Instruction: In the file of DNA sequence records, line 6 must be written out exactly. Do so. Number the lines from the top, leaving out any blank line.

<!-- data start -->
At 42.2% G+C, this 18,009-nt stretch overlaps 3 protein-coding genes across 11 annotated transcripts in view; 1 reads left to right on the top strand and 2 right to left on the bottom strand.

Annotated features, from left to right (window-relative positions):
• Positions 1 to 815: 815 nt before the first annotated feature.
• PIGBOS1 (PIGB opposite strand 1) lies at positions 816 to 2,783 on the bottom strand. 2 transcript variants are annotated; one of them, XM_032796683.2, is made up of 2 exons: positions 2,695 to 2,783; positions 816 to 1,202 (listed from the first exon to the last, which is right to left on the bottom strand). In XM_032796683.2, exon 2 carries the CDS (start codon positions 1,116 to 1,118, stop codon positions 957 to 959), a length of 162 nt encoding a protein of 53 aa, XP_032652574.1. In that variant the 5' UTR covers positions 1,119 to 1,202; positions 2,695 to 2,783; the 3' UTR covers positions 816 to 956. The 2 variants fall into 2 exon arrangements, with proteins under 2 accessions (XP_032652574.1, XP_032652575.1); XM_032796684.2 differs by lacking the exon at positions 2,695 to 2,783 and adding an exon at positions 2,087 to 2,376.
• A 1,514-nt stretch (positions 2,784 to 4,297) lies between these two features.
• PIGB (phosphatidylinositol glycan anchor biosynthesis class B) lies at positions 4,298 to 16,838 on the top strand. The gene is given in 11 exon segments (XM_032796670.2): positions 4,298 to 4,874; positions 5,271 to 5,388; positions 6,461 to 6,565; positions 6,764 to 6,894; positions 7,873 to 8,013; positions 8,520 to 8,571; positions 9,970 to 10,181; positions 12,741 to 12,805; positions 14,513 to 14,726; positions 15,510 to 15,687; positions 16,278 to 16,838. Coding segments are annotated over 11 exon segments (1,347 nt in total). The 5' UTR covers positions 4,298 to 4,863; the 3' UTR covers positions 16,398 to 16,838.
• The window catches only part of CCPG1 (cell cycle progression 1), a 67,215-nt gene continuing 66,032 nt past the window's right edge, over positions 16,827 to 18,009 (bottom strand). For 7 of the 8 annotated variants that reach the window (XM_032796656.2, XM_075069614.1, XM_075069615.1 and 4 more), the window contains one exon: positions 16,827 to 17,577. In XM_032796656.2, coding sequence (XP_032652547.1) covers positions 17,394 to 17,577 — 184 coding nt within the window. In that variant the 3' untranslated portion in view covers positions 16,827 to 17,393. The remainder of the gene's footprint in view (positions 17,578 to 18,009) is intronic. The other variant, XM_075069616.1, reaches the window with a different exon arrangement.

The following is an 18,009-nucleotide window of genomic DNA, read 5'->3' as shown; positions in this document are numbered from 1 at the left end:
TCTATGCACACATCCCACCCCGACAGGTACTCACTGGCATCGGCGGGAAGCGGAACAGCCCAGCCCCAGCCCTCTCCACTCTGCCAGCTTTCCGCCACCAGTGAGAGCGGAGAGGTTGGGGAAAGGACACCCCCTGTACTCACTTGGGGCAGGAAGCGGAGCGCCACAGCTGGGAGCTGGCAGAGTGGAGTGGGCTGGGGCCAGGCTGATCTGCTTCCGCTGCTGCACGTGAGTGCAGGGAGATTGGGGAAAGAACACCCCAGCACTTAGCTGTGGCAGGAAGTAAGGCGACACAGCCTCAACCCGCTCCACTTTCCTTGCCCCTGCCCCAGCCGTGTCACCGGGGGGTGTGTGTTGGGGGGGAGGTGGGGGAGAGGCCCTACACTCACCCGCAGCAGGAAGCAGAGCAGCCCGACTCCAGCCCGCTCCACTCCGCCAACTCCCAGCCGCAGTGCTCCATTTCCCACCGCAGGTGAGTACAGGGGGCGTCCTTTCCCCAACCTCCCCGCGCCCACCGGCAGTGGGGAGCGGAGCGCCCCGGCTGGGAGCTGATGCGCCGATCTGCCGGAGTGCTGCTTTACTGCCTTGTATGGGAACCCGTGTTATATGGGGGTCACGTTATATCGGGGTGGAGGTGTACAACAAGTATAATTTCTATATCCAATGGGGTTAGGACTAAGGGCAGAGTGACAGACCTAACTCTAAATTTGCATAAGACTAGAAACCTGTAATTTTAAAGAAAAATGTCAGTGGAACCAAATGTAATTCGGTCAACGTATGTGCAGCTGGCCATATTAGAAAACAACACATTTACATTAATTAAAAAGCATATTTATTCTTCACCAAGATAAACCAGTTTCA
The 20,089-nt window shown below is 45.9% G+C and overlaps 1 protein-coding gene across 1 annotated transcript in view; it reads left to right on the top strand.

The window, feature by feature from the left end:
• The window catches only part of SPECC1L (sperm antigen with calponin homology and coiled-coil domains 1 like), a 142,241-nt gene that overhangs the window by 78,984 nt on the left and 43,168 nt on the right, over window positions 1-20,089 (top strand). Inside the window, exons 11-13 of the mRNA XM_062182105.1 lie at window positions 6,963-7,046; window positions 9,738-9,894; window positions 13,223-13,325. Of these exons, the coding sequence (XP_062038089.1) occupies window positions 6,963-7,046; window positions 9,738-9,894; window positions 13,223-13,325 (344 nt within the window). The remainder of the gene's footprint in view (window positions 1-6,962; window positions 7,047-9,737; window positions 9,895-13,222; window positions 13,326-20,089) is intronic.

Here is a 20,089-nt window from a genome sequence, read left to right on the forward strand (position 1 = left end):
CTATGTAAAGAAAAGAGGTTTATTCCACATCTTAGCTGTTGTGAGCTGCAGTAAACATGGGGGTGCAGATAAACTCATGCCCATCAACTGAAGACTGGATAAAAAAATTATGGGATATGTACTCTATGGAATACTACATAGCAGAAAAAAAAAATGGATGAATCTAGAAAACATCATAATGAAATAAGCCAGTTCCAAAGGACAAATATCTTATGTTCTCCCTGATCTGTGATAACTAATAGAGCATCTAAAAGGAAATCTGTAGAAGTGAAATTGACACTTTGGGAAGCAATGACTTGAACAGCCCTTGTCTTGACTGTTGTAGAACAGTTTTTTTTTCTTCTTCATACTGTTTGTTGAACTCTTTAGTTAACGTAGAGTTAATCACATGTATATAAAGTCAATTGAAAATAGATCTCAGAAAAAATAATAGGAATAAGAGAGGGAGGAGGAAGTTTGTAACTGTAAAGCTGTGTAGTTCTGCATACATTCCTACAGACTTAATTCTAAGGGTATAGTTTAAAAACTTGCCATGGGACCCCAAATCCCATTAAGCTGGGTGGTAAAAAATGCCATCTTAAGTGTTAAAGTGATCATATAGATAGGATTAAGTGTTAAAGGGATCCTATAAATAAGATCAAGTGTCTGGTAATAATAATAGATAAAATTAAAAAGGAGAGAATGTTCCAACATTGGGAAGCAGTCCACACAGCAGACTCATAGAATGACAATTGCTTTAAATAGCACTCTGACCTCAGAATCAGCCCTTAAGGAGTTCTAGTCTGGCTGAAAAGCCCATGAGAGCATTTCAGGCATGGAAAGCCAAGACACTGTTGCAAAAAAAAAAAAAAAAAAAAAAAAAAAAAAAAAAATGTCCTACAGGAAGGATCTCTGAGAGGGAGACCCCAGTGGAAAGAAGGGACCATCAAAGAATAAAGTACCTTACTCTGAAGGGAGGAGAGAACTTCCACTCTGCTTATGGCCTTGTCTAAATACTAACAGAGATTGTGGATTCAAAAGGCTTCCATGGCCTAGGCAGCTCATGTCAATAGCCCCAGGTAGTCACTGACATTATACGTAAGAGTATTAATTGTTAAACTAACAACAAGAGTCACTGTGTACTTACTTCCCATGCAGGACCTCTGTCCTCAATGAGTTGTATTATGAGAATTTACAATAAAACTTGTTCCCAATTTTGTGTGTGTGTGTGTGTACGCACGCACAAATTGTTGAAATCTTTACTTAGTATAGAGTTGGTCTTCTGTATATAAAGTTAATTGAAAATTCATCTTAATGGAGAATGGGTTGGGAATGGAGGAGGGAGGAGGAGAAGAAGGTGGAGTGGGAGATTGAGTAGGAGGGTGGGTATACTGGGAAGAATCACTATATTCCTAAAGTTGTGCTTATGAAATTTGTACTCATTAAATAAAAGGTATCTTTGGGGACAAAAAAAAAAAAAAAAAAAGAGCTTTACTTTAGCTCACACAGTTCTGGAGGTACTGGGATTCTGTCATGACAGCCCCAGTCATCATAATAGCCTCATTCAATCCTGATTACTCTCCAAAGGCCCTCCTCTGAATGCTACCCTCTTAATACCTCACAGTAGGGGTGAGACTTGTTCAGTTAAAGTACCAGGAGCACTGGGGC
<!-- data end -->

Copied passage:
• PIGB (phosphatidylinositol glycan anchor biosynthesis class B) lies at positions 4,298 to 16,838 on the top strand. The gene is given in 11 exon segments (XM_032796670.2): positions 4,298 to 4,874; positions 5,271 to 5,388; positions 6,461 to 6,565; positions 6,764 to 6,894; positions 7,873 to 8,013; positions 8,520 to 8,571; positions 9,970 to 10,181; positions 12,741 to 12,805; positions 14,513 to 14,726; positions 15,510 to 15,687; positions 16,278 to 16,838. Coding segments are annotated over 11 exon segments (1,347 nt in total). The 5' UTR covers positions 4,298 to 4,863; the 3' UTR covers positions 16,398 to 16,838.